You have been claiming to only want people to consider using a different term, but then you're all upset and offended that not everyone has jumped on the bandwagon with you.
I'm not really planning to have a blessingway, but I still fail to see why, if I were planning one, I'd change the name of it. I fail to see why the US Government screwing over the Native Americans generations ago means that I personally need to do whatever the Native Americans ask. Or why it would be so over-the-top offensive that some people have innocently used a 100% English word to describe something vaguely similar to a Native American ritual. It seems to me that cultures adapting the practices, habits, ceremonies, mores, etc of other cultures and making them their own is just a part of living on this planet, and is particularly a part of living in America.
In the late 1920s, black people living in America created something all their own - jazz. But they didn't try to hold on to it, keep it for themselves, start campaigns to stop anyone who wasn't black from playing jazz music or dancing to it. Instead, they willingly shared it with other musicians. By the 30s, black dancers and white dancers were dancing together at the Savoy ballroom to awesome jazz music played by white musicians and by black musicians. They all got along, they all shared this wonderful thing that the black musicians had created. Our culture (the American culture) would be so much poorer if, instead, black musicians had kept it to themselves, not shared their discovery of jazz, jealously tried to keep any other cultures from playing it, etc.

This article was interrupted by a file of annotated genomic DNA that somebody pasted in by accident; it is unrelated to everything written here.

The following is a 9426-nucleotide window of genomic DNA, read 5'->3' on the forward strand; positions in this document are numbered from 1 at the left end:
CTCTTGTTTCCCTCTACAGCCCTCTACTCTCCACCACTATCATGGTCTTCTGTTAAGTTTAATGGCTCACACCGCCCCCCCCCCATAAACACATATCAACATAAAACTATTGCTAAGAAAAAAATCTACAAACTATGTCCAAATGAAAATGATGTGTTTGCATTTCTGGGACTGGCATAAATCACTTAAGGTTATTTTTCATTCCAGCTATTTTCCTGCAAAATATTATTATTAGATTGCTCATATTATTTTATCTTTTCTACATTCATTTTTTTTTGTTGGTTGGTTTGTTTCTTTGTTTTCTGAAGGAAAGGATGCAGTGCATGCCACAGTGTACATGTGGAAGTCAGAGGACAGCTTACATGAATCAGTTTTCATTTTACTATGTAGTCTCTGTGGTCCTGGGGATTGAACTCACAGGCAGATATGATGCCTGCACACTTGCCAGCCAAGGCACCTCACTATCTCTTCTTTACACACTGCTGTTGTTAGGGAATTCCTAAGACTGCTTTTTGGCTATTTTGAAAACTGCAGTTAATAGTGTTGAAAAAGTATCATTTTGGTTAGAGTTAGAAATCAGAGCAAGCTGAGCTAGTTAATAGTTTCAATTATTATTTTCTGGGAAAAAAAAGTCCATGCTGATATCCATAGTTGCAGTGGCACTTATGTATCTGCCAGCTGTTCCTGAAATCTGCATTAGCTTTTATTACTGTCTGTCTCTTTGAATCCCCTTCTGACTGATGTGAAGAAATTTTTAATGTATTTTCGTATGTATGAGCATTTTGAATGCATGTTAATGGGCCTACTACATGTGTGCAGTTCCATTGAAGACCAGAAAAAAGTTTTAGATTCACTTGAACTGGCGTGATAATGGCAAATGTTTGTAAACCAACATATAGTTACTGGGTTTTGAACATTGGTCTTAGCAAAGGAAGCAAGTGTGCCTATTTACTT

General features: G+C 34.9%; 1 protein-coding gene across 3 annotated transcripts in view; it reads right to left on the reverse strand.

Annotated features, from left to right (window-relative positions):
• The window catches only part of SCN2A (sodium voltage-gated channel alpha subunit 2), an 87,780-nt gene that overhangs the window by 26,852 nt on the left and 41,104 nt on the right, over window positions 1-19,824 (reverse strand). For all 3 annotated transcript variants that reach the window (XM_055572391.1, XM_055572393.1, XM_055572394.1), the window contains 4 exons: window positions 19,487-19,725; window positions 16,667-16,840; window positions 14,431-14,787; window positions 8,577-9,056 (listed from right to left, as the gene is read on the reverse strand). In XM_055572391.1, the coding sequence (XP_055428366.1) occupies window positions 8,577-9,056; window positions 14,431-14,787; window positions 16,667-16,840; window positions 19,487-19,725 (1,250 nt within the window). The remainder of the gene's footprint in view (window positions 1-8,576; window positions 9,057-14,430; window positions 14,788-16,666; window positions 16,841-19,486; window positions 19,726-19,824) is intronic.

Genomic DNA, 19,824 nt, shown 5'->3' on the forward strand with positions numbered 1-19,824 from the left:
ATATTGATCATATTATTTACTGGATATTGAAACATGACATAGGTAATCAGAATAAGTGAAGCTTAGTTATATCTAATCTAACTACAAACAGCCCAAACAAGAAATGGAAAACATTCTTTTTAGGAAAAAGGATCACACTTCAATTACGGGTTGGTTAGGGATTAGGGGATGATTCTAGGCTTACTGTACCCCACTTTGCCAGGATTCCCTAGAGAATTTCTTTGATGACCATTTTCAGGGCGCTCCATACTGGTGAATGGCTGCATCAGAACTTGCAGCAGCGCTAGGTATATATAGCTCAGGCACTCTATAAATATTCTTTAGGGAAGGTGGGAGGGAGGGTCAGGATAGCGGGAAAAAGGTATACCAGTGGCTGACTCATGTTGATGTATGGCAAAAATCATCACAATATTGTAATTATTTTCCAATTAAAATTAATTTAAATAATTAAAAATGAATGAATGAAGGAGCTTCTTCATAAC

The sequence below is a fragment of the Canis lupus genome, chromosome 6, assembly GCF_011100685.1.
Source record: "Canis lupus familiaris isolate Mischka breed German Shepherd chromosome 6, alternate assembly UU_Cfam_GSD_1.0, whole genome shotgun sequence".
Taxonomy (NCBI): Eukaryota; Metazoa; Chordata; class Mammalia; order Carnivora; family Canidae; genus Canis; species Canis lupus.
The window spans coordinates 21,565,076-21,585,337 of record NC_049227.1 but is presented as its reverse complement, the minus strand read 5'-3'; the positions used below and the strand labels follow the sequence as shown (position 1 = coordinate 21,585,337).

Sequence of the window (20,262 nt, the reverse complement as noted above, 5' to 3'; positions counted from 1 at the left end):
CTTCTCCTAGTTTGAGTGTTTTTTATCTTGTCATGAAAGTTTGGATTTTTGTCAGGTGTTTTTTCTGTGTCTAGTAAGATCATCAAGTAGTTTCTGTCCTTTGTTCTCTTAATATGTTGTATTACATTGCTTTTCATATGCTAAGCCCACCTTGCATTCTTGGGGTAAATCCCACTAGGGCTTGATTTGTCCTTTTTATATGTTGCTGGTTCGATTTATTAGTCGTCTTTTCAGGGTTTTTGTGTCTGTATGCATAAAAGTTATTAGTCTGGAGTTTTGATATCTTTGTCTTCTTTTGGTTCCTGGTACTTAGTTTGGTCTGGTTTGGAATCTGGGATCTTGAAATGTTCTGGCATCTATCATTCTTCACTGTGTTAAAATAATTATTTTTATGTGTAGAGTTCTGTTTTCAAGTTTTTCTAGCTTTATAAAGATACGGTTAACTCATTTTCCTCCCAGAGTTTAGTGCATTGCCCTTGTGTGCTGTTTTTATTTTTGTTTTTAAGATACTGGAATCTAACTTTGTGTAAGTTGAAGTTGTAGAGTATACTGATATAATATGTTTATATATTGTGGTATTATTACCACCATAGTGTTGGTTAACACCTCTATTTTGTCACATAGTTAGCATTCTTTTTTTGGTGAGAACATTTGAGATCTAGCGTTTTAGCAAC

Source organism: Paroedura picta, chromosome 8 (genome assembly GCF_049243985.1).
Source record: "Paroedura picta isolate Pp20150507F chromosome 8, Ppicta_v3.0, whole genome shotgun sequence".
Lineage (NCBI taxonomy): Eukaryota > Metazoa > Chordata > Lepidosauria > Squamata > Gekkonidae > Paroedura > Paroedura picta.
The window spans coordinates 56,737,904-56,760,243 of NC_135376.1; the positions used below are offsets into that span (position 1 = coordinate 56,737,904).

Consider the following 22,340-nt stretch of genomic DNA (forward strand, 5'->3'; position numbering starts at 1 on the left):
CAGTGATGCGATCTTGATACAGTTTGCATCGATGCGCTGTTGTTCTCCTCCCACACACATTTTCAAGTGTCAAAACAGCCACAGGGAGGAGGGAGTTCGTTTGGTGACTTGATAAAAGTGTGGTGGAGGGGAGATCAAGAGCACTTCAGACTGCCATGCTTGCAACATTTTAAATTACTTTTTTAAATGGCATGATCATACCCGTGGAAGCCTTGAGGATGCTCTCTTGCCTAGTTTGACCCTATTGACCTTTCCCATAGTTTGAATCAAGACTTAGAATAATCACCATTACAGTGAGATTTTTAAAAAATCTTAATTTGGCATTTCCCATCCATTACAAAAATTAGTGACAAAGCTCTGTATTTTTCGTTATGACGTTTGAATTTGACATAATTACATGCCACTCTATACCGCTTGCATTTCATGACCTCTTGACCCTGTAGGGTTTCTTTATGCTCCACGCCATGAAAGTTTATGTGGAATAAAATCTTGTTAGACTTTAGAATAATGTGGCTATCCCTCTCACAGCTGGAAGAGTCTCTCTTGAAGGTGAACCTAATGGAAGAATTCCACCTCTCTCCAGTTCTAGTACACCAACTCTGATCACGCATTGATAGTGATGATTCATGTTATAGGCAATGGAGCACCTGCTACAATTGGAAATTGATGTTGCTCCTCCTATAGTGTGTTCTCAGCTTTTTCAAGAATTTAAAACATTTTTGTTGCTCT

Now, I realize that jazz music is not a sacred ceremony, but has it occurred to Native people that maybe we could all be a bit more enriched if the approach used here was a bit different? A bit more "this is an important part of my culture I'd love to share with you" and a bit less "I'm infuriated that these women are stealing our blessingway ceremony"? That, through understanding of other people's cultures, we will naturally want to avoid doing things that might be offensive? And that, through accusation and assumptions, all we do is create defensiveness? We don't change minds by being mean.
And, sorry, I stopped reading this thread when I saw someone call someone else priveleged and then bring up white supremacy. And I probably won't be back for that very reason. name calling rarely advances any argument.